As I walked into cold winter’s piney woods I recognized forms from historic Chinese and Japanese works.  My first painted example borrows the light background shapes from the Chinese vase as well as dragon-shapes for my tree limbs. I use these sources in both of my painted examples.

Examples 4 presents light interstitial shapes to create a luminous background. I carved these light shapes out of the paint with a squeegee, paper towels, and flat wash brushes.  The two trees use vanishing points set at the top of the picture to exaggerate a feeling of foreshortening.  I use strong complementary colors to infer strong, lateral afternoon sunlight.

Example 4.  Waving Pines, oil on brushed silver enameled aluminum,
present state,

Examples 5, 6 and 7, present the sequential development of an image of tangled pines in February’s afternoon light.  Example 5 shows the blocking-in of the initial colors on white enameled laminated aluminum.  Example 6 presents an interim stage which demonstrates how I find patterns of serpentine limbs. I used paper towels wrapped around my fingers (and finger nail) and flat water color wash brushes to excise and apply the paint in sinewy forms.

Example 5. Step one, Tangled Pines,

Example 6. Step two, Tangled Pines,

Example 7. Step three. Tangled Pines present state.

I invite you to join me on Sunday March 5th, 2017 for a lecture on Color: Its Meanings and Uses across Time and Cultures at the Silvermine Arts Center in New Canaan, Ct. 203 966 6668 ext2.

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Sunlight and Atmosphere

In the 1600s Claude Lorraine experiments with light, atmosphere and distance. He observes that foreground information can be tucked into shadows with deep darks broken by a few sharp light edges. He further concludes that a feeling of great distance can be built from dissolved edges and light colors. When juxtaposed within a picture these two opposing conditions create a poetic meditation with an infinite feeling of distance preceded by intimate, shadowed foreground (example 1).
Many artists built on Claude’s discoveries. Among them were J.M.W.Turner and later, George Inness. Inness takes the obscuring atmospheres of Turner and applies them to the northeastern US. He finds tranquil domestic landscapes bathed in a fog of light as you see in Example 2. You can visit this painting at the Clark Art Institute in Williamstown, MA courtesy of the generosity of Catherine and Frank Martucci. Inness offers us rich darker foreground textures to a distance dissolving into luminous air.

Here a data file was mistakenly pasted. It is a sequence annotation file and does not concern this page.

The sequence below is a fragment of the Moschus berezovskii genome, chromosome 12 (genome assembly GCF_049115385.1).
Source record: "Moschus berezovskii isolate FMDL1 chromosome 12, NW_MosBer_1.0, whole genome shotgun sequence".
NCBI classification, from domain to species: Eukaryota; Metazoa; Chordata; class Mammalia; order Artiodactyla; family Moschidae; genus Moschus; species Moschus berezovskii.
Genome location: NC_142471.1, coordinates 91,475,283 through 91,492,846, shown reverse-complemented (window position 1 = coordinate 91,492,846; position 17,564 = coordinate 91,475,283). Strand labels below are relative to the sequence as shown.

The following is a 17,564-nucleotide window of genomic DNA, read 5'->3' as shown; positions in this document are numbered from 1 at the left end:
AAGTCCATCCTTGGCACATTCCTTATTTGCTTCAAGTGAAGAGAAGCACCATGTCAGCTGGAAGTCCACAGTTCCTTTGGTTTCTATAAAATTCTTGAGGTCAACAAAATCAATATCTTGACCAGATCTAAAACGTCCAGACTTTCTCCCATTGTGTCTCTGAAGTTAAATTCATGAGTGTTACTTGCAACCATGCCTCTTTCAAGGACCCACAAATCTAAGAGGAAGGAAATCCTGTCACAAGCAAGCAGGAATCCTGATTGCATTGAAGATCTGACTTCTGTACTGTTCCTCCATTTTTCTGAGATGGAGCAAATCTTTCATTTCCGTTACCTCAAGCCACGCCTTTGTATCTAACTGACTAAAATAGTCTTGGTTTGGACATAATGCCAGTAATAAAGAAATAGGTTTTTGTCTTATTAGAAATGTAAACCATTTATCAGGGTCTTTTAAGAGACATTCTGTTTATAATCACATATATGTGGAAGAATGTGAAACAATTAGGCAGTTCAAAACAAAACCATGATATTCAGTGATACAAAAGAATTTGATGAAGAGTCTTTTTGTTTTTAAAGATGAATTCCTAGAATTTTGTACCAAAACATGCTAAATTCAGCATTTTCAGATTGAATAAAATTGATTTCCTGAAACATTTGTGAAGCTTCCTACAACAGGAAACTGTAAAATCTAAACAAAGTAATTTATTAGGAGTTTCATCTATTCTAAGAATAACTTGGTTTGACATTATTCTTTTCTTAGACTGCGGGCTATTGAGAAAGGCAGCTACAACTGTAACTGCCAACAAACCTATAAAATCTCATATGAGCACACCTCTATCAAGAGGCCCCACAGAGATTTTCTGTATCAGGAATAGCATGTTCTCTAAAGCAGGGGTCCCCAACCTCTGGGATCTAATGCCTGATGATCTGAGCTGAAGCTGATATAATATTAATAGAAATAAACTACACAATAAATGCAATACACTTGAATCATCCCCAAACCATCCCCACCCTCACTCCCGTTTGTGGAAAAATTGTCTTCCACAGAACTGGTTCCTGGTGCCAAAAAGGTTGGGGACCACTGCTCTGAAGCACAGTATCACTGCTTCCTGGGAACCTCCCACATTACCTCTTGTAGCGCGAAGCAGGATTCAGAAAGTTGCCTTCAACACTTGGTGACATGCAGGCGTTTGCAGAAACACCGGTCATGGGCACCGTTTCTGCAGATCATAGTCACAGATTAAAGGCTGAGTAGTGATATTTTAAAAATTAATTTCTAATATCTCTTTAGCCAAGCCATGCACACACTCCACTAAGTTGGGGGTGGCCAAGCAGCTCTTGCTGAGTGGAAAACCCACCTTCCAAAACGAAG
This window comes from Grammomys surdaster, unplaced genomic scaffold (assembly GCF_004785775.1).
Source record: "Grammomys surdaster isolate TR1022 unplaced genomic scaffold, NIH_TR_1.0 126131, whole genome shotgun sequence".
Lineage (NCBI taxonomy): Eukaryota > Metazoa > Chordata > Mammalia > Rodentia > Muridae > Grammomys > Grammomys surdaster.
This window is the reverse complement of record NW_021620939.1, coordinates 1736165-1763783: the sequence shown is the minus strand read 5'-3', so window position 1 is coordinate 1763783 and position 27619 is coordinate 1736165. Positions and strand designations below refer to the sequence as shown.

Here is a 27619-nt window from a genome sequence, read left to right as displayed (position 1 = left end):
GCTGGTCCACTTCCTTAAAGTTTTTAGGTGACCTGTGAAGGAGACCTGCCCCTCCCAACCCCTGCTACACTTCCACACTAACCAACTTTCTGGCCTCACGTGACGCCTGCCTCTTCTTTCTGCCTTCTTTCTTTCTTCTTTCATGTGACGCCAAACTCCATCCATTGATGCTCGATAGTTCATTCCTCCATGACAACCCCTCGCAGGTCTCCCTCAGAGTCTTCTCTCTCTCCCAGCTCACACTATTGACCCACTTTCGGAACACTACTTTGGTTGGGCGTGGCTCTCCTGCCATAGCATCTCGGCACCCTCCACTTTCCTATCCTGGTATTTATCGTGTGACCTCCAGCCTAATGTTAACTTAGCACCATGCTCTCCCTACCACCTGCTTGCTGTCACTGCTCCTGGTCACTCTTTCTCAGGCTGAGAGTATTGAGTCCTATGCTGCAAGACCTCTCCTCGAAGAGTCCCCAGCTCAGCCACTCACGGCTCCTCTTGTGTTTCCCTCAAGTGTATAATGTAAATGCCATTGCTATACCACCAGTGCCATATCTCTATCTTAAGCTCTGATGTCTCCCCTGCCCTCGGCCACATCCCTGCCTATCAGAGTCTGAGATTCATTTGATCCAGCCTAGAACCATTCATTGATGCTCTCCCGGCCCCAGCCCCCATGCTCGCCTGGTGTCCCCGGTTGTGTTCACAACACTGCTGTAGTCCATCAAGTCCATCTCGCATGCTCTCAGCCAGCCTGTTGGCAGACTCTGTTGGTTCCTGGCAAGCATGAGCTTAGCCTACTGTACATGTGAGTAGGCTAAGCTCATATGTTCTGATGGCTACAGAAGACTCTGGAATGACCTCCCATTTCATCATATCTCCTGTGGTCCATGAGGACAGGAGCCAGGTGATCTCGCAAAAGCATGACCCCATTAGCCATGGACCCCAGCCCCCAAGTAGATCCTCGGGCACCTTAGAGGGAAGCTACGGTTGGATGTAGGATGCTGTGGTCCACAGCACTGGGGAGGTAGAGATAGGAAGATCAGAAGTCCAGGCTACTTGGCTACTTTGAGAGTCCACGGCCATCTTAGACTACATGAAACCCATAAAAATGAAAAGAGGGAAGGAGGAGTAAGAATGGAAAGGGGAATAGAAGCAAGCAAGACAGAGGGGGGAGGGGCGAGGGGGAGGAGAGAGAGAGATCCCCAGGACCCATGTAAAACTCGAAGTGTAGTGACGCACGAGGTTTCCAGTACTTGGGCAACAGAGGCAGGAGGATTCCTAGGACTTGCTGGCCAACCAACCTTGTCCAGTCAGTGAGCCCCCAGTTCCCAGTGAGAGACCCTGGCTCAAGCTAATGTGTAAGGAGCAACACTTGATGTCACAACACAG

Example 1. Claude Lorraine from 17th century,

Example 2. George Inness from 1891, Montclair NJ,

In my first example I begin with an older painting which already has a soft atmosphere. I will use this painting as my underpainting (example 3). Step two (example 4) demonstrates me blocking in my next painting as I cover parts of the underpainting. Step three (example 5) presents the painting further developed but, lacking the obscuring luminous atmosphere which you see applied in Step four (example 6).
Example 3, step one, the original underpainting,

Example 4, Step two, Blocking in,

Example 5, Step three, further developments,

Example 6, Step four, after glazing with semi opaque pigments,

The universal depth-giving qualities of atmospheric perspective can also be seen in my painting of city streets  in example 7. The painting is an abstracted view of a street corner and receives its feeling of space from both linear and atmospheric perspective.

Example 7 presents the first stage of this painting.

Often I feel an image can become crowded with too much  information and begs for simplification. The application of a luminous atmosphere can be of great service here. Observe the painting as it appears in step one then, simplified in step two (examples 8 and 9).
Example 8, Image before simplification and abstraction,

Example 9, Image after Simplifying and abstracting with atmospherics,

Examples 8 and 9 demonstrate the value of simplification but, there can be a reversed solution such as you see in examples 10 and 11.  In example 10 I begin with simplicity as you see with the graphic blocking-in of shapes.  I follow-up with an application of more textures and shape varieties as developed in example 11.  Example 11 also relies on atmospheric obfuscation along the top of the tree line and the edge of the meadow.

Example 10, Step one, “Cattails,” with graphic Blocking-in,

Example 11. Step two, “Cattails,” with later application of more visual noise with varieties of shapes.

I invite you to join me this April 20-23, 2017 (Thursday through Sunday) the Cultural Center at Ponte Vedra Beach sponsors of workshop with me; two days on location and two days in the studio. Call Sara Bass at 904-280-0614 x 204 or register at .